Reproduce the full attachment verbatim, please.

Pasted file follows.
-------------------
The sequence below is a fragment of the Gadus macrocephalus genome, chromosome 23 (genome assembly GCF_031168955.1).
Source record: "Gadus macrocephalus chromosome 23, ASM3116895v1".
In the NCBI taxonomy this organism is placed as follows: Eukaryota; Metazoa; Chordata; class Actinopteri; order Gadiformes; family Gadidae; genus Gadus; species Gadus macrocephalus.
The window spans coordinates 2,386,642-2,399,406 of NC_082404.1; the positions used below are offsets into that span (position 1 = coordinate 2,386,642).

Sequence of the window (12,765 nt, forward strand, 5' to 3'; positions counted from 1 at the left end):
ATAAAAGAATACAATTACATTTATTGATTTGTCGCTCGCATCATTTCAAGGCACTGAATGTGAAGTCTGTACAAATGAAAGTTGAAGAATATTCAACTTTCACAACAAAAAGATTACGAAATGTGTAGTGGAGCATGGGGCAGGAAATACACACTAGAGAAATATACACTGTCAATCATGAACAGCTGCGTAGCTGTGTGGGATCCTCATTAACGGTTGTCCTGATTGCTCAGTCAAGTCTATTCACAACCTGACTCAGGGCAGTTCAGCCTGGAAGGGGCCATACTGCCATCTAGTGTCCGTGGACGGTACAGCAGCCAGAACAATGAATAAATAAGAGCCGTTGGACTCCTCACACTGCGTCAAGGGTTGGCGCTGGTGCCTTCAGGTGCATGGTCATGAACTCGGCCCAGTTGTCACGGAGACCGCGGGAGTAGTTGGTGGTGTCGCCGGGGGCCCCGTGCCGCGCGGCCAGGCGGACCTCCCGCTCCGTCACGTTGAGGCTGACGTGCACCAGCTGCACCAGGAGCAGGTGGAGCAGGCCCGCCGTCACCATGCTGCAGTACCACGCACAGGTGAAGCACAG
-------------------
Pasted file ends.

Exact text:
The sequence below is a fragment of the Gadus macrocephalus genome, chromosome 23 (genome assembly GCF_031168955.1).
Source record: "Gadus macrocephalus chromosome 23, ASM3116895v1".
In the NCBI taxonomy this organism is placed as follows: Eukaryota; Metazoa; Chordata; class Actinopteri; order Gadiformes; family Gadidae; genus Gadus; species Gadus macrocephalus.
The window spans coordinates 2,386,642-2,399,406 of NC_082404.1; the positions used below are offsets into that span (position 1 = coordinate 2,386,642).

Sequence of the window (12,765 nt, forward strand, 5' to 3'; positions counted from 1 at the left end):
ATAAAAGAATACAATTACATTTATTGATTTGTCGCTCGCATCATTTCAAGGCACTGAATGTGAAGTCTGTACAAATGAAAGTTGAAGAATATTCAACTTTCACAACAAAAAGATTACGAAATGTGTAGTGGAGCATGGGGCAGGAAATACACACTAGAGAAATATACACTGTCAATCATGAACAGCTGCGTAGCTGTGTGGGATCCTCATTAACGGTTGTCCTGATTGCTCAGTCAAGTCTATTCACAACCTGACTCAGGGCAGTTCAGCCTGGAAGGGGCCATACTGCCATCTAGTGTCCGTGGACGGTACAGCAGCCAGAACAATGAATAAATAAGAGCCGTTGGACTCCTCACACTGCGTCAAGGGTTGGCGCTGGTGCCTTCAGGTGCATGGTCATGAACTCGGCCCAGTTGTCACGGAGACCGCGGGAGTAGTTGGTGGTGTCGCCGGGGGCCCCGTGCCGCGCGGCCAGGCGGACCTCCCGCTCCGTCACGTTGAGGCTGACGTGCACCAGCTGCACCAGGAGCAGGTGGAGCAGGCCCGCCGTCACCATGCTGCAGTACCACGCACAGGTGAAGCACAG